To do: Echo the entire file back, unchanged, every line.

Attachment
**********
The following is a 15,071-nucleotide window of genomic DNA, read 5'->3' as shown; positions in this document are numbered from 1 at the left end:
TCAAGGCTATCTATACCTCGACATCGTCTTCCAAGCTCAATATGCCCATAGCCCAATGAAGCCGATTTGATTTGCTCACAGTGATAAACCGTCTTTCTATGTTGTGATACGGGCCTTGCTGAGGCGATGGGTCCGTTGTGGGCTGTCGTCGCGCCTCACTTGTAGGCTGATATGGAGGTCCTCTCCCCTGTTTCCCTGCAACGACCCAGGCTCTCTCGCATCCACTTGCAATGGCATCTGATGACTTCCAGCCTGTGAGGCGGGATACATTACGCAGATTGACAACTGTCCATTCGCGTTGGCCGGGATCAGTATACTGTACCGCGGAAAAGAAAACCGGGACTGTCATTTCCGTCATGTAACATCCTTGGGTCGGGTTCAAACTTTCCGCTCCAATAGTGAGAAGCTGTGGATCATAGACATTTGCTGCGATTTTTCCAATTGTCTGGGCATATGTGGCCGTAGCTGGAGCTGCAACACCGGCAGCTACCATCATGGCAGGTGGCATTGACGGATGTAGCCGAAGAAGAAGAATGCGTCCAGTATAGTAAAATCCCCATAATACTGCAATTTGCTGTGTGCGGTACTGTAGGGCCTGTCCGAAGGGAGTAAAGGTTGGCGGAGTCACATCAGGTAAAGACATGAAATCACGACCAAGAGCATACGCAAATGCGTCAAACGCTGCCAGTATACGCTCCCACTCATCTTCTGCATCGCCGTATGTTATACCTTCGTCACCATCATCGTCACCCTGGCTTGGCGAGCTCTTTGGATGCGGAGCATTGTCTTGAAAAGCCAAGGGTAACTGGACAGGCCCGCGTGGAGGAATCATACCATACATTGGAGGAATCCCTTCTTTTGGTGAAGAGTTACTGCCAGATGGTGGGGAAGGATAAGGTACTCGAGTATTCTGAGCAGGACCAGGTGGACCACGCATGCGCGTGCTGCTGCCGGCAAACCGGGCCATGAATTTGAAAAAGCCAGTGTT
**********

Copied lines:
The following is a 15,071-nucleotide window of genomic DNA, read 5'->3' as shown; positions in this document are numbered from 1 at the left end:
TCAAGGCTATCTATACCTCGACATCGTCTTCCAAGCTCAATATGCCCATAGCCCAATGAAGCCGATTTGATTTGCTCACAGTGATAAACCGTCTTTCTATGTTGTGATACGGGCCTTGCTGAGGCGATGGGTCCGTTGTGGGCTGTCGTCGCGCCTCACTTGTAGGCTGATATGGAGGTCCTCTCCCCTGTTTCCCTGCAACGACCCAGGCTCTCTCGCATCCACTTGCAATGGCATCTGATGACTTCCAGCCTGTGAGGCGGGATACATTACGCAGATTGACAACTGTCCATTCGCGTTGGCCGGGATCAGTATACTGTACCGCGGAAAAGAAAACCGGGACTGTCATTTCCGTCATGTAACATCCTTGGGTCGGGTTCAAACTTTCCGCTCCAATAGTGAGAAGCTGTGGATCATAGACATTTGCTGCGATTTTTCCAATTGTCTGGGCATATGTGGCCGTAGCTGGAGCTGCAACACCGGCAGCTACCATCATGGCAGGTGGCATTGACGGATGTAGCCGAAGAAGAAGAATGCGTCCAGTATAGTAAAATCCCCATAATACTGCAATTTGCTGTGTGCGGTACTGTAGGGCCTGTCCGAAGGGAGTAAAGGTTGGCGGAGTCACATCAGGTAAAGACATGAAATCACGACCAAGAGCATACGCAAATGCGTCAAACGCTGCCAGTATACGCTCCCACTCATCTTCTGCATCGCCGTATGTTATACCTTCGTCACCATCATCGTCACCCTGGCTTGGCGAGCTCTTTGGATGCGGAGCATTGTCTTGAAAAGCCAAGGGTAACTGGACAGGCCCGCGTGGAGGAATCATACCATACATTGGAGGAATCCCTTCTTTTGGTGAAGAGTTACTGCCAGATGGTGGGGAAGGATAAGGTACTCGAGTATTCTGAGCAGGACCAGGTGGACCACGCATGCGCGTGCTGCTGCCGGCAAACCGGGCCATGAATTTGAAAAAGCCAGTGTT